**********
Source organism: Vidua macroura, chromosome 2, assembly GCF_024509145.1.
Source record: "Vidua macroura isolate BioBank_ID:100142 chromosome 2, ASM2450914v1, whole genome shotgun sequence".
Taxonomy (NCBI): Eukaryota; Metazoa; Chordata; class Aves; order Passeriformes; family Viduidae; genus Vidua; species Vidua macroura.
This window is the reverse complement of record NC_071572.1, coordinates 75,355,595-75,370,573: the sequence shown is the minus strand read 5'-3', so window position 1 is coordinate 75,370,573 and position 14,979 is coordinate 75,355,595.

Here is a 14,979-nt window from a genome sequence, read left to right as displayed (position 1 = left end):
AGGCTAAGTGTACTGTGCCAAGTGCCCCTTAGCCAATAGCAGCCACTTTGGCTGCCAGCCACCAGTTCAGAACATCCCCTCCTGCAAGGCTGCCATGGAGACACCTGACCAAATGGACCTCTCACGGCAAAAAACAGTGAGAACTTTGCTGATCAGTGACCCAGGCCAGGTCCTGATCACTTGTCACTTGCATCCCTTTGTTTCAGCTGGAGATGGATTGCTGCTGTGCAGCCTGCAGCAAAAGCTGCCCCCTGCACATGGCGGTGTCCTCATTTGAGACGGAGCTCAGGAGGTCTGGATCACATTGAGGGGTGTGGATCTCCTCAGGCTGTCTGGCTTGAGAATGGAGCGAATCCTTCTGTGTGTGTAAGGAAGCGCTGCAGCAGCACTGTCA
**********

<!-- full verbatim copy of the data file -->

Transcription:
Source organism: Vidua macroura, chromosome 2, assembly GCF_024509145.1.
Source record: "Vidua macroura isolate BioBank_ID:100142 chromosome 2, ASM2450914v1, whole genome shotgun sequence".
Taxonomy (NCBI): Eukaryota; Metazoa; Chordata; class Aves; order Passeriformes; family Viduidae; genus Vidua; species Vidua macroura.
This window is the reverse complement of record NC_071572.1, coordinates 75,355,595-75,370,573: the sequence shown is the minus strand read 5'-3', so window position 1 is coordinate 75,370,573 and position 14,979 is coordinate 75,355,595.

Here is a 14,979-nt window from a genome sequence, read left to right as displayed (position 1 = left end):
AGGCTAAGTGTACTGTGCCAAGTGCCCCTTAGCCAATAGCAGCCACTTTGGCTGCCAGCCACCAGTTCAGAACATCCCCTCCTGCAAGGCTGCCATGGAGACACCTGACCAAATGGACCTCTCACGGCAAAAAACAGTGAGAACTTTGCTGATCAGTGACCCAGGCCAGGTCCTGATCACTTGTCACTTGCATCCCTTTGTTTCAGCTGGAGATGGATTGCTGCTGTGCAGCCTGCAGCAAAAGCTGCCCCCTGCACATGGCGGTGTCCTCATTTGAGACGGAGCTCAGGAGGTCTGGATCACATTGAGGGGTGTGGATCTCCTCAGGCTGTCTGGCTTGAGAATGGAGCGAATCCTTCTGTGTGTGTAAGGAAGCGCTGCAGCAGCACTGTCA